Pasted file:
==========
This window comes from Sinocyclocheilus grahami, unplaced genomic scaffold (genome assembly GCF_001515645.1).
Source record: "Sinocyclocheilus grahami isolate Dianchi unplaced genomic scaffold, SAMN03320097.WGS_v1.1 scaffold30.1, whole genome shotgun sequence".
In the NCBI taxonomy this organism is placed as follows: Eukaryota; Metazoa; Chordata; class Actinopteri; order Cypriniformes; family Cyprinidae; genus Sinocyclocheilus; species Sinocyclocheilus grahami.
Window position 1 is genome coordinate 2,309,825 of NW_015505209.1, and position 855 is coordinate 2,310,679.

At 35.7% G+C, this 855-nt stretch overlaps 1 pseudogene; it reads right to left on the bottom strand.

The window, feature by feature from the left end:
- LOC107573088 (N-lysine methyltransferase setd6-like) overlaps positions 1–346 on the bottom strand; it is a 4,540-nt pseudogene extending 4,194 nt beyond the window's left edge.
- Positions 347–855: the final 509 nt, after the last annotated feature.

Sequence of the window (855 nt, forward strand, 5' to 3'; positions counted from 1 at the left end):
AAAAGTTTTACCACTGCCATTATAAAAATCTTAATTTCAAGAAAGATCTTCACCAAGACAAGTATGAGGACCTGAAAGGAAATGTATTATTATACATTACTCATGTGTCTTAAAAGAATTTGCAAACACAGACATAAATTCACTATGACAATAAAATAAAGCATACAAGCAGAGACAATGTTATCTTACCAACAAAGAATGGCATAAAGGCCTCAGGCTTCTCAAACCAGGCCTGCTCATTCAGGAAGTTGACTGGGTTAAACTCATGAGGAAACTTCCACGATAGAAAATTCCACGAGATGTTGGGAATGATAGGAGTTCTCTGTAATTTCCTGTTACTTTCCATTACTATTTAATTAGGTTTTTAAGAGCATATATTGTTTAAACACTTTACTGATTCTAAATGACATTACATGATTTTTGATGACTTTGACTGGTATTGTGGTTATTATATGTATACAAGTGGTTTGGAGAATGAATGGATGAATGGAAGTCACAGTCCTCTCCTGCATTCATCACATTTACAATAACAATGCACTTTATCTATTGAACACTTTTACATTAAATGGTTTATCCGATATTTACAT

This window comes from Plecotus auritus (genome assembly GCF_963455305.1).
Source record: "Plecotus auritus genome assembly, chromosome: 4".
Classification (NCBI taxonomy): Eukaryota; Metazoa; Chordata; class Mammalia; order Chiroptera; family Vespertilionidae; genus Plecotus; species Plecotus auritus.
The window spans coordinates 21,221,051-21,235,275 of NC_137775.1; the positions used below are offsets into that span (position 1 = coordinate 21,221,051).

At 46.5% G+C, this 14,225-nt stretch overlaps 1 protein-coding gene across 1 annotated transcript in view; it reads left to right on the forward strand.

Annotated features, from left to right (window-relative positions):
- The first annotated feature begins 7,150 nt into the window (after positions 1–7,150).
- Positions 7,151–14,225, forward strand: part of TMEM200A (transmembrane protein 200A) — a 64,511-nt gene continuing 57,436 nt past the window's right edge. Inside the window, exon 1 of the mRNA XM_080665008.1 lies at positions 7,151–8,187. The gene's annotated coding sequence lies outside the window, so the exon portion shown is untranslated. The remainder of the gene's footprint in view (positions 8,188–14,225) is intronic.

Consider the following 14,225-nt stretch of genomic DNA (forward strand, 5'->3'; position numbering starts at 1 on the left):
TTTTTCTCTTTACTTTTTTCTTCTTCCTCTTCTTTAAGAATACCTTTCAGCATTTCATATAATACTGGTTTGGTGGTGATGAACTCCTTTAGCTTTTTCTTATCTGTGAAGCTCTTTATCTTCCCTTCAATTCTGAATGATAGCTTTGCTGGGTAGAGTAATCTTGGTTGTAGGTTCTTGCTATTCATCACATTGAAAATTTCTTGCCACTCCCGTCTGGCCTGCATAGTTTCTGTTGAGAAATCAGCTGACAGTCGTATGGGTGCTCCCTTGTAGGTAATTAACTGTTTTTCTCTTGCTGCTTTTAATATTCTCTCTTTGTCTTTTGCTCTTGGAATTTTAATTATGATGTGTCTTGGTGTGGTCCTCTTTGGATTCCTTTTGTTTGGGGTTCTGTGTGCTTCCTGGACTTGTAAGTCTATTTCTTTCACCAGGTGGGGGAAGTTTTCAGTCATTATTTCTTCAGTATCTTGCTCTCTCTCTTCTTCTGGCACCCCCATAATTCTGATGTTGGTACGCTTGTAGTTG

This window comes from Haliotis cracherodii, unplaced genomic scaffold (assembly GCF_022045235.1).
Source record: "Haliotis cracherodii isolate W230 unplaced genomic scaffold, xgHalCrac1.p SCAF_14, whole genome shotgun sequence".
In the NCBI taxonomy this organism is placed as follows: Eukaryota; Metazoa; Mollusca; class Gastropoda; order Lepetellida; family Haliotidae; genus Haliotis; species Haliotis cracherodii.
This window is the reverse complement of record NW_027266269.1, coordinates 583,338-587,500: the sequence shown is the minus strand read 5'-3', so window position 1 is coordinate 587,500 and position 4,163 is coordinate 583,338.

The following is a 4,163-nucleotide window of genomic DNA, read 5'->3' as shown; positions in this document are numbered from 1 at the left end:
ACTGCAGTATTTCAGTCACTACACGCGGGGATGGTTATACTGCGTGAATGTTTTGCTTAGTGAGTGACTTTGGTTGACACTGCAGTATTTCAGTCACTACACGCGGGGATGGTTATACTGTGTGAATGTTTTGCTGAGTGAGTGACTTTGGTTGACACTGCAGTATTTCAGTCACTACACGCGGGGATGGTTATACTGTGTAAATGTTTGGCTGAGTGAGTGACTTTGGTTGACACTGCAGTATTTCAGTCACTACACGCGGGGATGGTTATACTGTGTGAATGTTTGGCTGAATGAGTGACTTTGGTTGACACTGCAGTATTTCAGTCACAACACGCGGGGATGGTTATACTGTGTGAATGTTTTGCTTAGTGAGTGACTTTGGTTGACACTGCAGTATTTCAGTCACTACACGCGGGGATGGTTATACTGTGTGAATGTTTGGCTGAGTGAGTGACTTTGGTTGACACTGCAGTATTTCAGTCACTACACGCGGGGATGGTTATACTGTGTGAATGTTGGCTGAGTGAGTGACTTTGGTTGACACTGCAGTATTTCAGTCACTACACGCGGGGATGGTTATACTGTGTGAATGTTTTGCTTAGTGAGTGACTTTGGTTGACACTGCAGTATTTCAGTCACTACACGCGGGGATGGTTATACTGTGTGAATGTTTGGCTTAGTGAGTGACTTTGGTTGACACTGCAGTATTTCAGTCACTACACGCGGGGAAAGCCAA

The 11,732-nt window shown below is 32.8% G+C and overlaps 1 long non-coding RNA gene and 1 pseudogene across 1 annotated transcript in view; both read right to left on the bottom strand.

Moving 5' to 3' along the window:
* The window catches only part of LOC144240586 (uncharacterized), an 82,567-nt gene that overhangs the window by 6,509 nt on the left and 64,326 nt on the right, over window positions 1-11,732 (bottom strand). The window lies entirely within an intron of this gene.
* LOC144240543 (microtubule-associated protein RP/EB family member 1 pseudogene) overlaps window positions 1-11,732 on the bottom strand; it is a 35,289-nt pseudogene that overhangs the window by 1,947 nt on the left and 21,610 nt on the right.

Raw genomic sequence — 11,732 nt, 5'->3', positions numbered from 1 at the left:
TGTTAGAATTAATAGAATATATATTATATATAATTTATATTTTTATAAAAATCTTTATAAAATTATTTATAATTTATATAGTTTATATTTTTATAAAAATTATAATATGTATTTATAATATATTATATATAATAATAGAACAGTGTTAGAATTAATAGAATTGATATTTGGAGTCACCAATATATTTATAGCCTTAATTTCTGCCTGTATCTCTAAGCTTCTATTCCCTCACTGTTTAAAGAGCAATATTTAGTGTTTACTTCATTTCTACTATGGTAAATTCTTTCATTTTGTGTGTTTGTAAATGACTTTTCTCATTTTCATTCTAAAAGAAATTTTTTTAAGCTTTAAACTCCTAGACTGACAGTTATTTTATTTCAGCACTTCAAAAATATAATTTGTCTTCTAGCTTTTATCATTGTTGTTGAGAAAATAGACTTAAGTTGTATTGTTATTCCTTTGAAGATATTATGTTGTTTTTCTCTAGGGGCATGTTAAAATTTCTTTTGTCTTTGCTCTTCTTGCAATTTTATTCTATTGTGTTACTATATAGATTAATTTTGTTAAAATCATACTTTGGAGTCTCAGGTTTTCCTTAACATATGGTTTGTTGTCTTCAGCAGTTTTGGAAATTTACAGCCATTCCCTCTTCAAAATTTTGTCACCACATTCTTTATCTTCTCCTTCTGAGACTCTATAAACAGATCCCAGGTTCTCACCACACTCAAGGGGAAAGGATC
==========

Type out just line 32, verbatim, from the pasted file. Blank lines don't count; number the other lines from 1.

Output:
TGTTAGAATTAATAGAATATATATTATATATAATTTATATTTTTATAAAAATCTTTATAAAATTATTTATAATTTATATAGTTTATATTTTTATAAAAATTATAATATGTATTTATAATATATTATATATAATAATAGAACAGTGTTAGAATTAATAGAATTGATATTTGGAGTCACCAATATATTTATAGCCTTAATTTCTGCCTGTATCTCTAAGCTTCTATTCCCTCACTGTTTAAAGAGCAATATTTAGTGTTTACTTCATTTCTACTATGGTAAATTCTTTCATTTTGTGTGTTTGTAAATGACTTTTCTCATTTTCATTCTAAAAGAAATTTTTTTAAGCTTTAAACTCCTAGACTGACAGTTATTTTATTTCAGCACTTCAAAAATATAATTTGTCTTCTAGCTTTTATCATTGTTGTTGAGAAAATAGACTTAAGTTGTATTGTTATTCCTTTGAAGATATTATGTTGTTTTTCTCTAGGGGCATGTTAAAATTTCTTTTGTCTTTGCTCTTCTTGCAATTTTATTCTATTGTGTTACTATATAGATTAATTTTGTTAAAATCATACTTTGGAGTCTCAGGTTTTCCTTAACATATGGTTTGTTGTCTTCAGCAGTTTTGGAAATTTACAGCCATTCCCTCTTCAAAATTTTGTCACCACATTCTTTATCTTCTCCTTCTGAGACTCTATAAACAGATCCCAGGTTCTCACCACACTCAAGGGGAAAGGATC